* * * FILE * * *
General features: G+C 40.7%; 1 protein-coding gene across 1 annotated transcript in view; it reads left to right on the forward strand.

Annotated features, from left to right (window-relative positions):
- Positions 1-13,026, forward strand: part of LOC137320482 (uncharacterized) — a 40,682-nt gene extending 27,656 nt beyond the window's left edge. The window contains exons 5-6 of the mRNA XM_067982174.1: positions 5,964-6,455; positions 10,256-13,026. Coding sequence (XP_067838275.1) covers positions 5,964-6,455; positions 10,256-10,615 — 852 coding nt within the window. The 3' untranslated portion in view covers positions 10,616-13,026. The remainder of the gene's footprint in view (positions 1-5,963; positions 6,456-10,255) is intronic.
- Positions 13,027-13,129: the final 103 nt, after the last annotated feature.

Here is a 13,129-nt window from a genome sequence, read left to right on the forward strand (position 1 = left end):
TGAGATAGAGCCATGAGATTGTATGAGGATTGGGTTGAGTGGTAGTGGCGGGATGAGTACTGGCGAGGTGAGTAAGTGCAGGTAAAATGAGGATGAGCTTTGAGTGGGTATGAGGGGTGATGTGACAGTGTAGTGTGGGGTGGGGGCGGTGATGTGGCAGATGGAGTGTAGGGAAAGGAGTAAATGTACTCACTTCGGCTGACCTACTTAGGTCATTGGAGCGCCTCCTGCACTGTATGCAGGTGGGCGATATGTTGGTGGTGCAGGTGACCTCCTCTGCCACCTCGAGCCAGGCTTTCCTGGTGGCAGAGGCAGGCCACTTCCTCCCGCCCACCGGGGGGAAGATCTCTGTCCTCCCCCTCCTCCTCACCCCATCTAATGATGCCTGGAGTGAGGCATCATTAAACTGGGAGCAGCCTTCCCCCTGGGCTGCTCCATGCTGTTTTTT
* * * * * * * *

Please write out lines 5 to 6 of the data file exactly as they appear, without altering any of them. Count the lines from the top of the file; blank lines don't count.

Here is a 13,129-nt window from a genome sequence, read left to right on the forward strand (position 1 = left end):
TGAGATAGAGCCATGAGATTGTATGAGGATTGGGTTGAGTGGTAGTGGCGGGATGAGTACTGGCGAGGTGAGTAAGTGCAGGTAAAATGAGGATGAGCTTTGAGTGGGTATGAGGGGTGATGTGACAGTGTAGTGTGGGGTGGGGGCGGTGATGTGGCAGATGGAGTGTAGGGAAAGGAGTAAATGTACTCACTTCGGCTGACCTACTTAGGTCATTGGAGCGCCTCCTGCACTGTATGCAGGTGGGCGATATGTTGGTGGTGCAGGTGACCTCCTCTGCCACCTCGAGCCAGGCTTTCCTGGTGGCAGAGGCAGGCCACTTCCTCCCGCCCACCGGGGGGAAGATCTCTGTCCTCCCCCTCCTCCTCACCCCATCTAATGATGCCTGGAGTGAGGCATCATTAAACTGGGAGCAGCCTTCCCCCTGGGCTGCTCCATGCTGTTTTTT